In My Life

Scripture can be found here...

In 2011, Rolling Stone Magazine published what it called the “definitive list” of the 500 greatest songs of all time.[i] They introduced the list with an essay by Jay-Z. He wrote:

“When you hear a great song, you can think of where you were when you first heard it, the sounds, the smells. It takes the emotions of a moment and holds it for years to come. It transcends time. A great song has all the key elements — melody; emotion; a strong statement that becomes part of the lexicon…”

There are 23 Beatles songs on the whole list, which means that their work takes up almost 5% of the top 500. It won’t surprise you to hear, not only that “In My Life” is on the list, but that, along with six other Beatles’ songs, it’s in the top 50. Here’s what John Lennon said about the song: “‘In My Life' was, I think, my first real, major piece of work. Up until then it had all been glib and throwaway." The Rolling Stone intro to the piece continues,

The ballad reflects the serious turn the Beatles took with Rubber Soul, but it specifically arose from a journalist's challenge: Why don't you write songs about your life? The original lyrics put Lennon on a bus in Liverpool, "and it was the most boring sort of 'What I Did on My Holidays Bus Trip' song," he said. So Lennon rewrote the lyrics, changing the song into a gorgeous reminiscence about his life before the Beatles.[ii] 

There are places I remember

All my life, though some have changed.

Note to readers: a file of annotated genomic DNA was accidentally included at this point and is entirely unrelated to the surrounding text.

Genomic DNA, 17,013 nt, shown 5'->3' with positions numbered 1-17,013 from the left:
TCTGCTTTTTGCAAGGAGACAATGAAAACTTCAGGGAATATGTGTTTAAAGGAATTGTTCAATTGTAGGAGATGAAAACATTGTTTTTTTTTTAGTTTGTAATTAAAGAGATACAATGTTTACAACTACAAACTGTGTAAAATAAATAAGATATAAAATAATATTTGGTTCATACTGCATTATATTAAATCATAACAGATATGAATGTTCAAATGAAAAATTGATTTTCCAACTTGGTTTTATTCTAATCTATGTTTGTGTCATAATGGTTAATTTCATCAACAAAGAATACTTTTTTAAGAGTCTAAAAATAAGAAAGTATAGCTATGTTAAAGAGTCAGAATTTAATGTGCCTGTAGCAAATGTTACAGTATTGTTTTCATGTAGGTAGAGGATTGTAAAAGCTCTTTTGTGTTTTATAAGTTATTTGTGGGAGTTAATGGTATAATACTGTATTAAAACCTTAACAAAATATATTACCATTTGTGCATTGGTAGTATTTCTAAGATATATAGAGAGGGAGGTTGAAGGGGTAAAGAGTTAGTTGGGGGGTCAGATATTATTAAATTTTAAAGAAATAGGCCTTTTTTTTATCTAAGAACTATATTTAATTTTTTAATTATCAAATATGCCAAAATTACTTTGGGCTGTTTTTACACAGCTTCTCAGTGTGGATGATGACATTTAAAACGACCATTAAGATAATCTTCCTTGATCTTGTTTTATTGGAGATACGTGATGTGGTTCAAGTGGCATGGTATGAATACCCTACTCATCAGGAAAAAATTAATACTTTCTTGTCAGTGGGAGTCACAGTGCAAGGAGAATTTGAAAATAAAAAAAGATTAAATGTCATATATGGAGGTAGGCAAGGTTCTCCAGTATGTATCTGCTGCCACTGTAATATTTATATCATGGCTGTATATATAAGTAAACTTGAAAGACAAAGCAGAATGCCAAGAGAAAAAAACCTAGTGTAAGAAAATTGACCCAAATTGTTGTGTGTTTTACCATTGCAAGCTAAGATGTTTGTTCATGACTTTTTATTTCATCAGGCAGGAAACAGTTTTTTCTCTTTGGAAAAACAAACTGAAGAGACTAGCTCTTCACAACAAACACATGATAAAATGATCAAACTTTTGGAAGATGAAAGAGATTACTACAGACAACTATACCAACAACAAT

Some forever, not for better.

Some are gone, and some remain.[iii]

There is no one in scripture like King David. There is no one else, aside from Jesus, whose story is told with such scope, such detail, such nuance. When I considered how to pair this song with scripture, the choice was easy. Who else’s story could possibly compare?

We meet David when he is a young man, probably about eighteen years old, definitely a shepherd and the youngest son of Jesse of Bethlehem. We meet him when the prophet Samuel is on the hunt for a new king, because God’s favor has turned away from King Saul. (Saul disobeyed God’s direct commandment to, not only wipe out an entire people, but also to destroy all the property confiscated from them. This is that troubling, bloodthirsty God we sometimes come across in scripture, and that is probably for another time and another sermon.) Jonathan, a warrior, is the king’s son. The prophet Samuel travels to Bethlehem, on  God’s instruction, and a kind of beauty pageant takes place: Samuel knows the next king with be one of Jesse’s sons, but he doesn’t know which. First Samuel meets the oldest, Eliab, but immediately God speaks to the prophet, to give him some advice: “Do not look on his appearance or on the height of his stature, because I have rejected him; for the Lord does not see as mortals see; they look on the outward appearance, but the Lord looks on the heart” (1 Samuel 16:7). Eliab is not the one.